Mississippi Offshore Sediment Resources Inventory: Late Quaternary Stratigraphic Evolution of the Inner Shelf

Personnel

Investigator: Davin Wallace
Graduate students: Clayton Dike, Nina Schulze, Robert Hollis
Collaborators: Mike Miner

Funding

Bureau of Ocean and Energy Management (BOEM) M16AC00012

Project Summary



Understanding the availability, nourishment quality, and location of sand resources is imperative for sustainability of the Northern Gulf of Mexico coast. Barrier islands, coastal marshes and bay environments not only serve as popular tourism destinations and support critical infrastructure, they also provide protection from the potentially devastating impacts of storms, relative sea level rise, and oil spills. This research directly addresses the past responses of coastal systems to these forcing mechanisms and will improve our predictive capabilities for future impacts. The overall goal of this study is to provide a better understanding of the geologic evolution of late Quaternary deposits offshore Mississippi and to delineate and develop reserves estimates (volumes) of restoration quality sand resources for discrete sand bodies located on the Outer Continental Shelf (OCS). We propose an investigation first synthesizing the available peer-reviewed literature and unpublished data from local and federal agencies from the northern Gulf of Mexico. After initial quality assessment, existing data will be interpreted in order to determine data gaps (either in quality or spatial coverage). New data will be collected in the form of low frequency seismic, high frequency CHIRP, and sediment cores. All data will then be synthesized, compared, interpreted, and presented in a geospatial context. The expected findings will provide both a comprehensive assessment of available sand resources, in addition to improving our understanding of barrier stability, shoreline response to accelerated RSL rise, backbarrier-sedimentation dynamics, and fluvial deltaic geomorphology by examining the evolution of late Quaternary geologic systems deposited and preserved on the Northern Gulf of Mexico shelf.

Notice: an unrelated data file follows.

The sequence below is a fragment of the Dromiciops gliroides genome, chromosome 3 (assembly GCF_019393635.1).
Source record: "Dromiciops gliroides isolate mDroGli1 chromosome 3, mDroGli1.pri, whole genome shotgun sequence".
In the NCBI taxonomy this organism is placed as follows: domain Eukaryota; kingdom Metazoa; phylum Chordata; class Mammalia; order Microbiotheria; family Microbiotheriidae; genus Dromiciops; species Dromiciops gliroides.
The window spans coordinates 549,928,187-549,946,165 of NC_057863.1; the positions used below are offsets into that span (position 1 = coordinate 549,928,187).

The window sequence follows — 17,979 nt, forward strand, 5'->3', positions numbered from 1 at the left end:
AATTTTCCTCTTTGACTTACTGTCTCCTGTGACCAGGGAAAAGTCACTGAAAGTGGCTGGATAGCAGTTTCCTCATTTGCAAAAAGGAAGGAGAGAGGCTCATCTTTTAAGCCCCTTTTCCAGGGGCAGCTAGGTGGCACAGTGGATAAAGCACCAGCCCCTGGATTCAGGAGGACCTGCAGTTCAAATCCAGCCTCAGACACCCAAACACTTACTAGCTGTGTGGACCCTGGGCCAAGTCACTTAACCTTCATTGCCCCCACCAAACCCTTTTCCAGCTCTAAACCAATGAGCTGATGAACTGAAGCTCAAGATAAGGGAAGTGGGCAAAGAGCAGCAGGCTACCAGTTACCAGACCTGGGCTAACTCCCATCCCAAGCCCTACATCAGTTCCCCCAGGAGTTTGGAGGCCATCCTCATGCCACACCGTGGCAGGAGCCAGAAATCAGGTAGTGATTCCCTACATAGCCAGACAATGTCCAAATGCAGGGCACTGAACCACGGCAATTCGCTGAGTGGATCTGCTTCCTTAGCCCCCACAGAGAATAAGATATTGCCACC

Objectives / Hypotheses

The overall goal of this study is to provide a better understanding of the geologic evolution of late Quaternary deposits offshore Mississippi and to delineate and develop reserves estimates (volumes) of restoration quality sand resources for discrete sand bodies located on the OCS. The main hypothesis for this proposed work is that extensive lowstand systems exist on the outer northern Gulf of Mexico shelf, which transitioned to back-stepping transgressive systems during the early to late Holocene. These later systems provide analogues for future change along the Mississippi coast. By quantifying the spatial and temporal patterns of deposition in a source to sink framework, this investigation will also yield high-resolution estimates of sand volumes.

Products

Supplementary Data

Coastal Hazards Research Lab
Division of Marine Science
School of Ocean Science and Technology
University of Southern Mississippi
1020 Balch Blvd., Stennis Space Center, MS 39529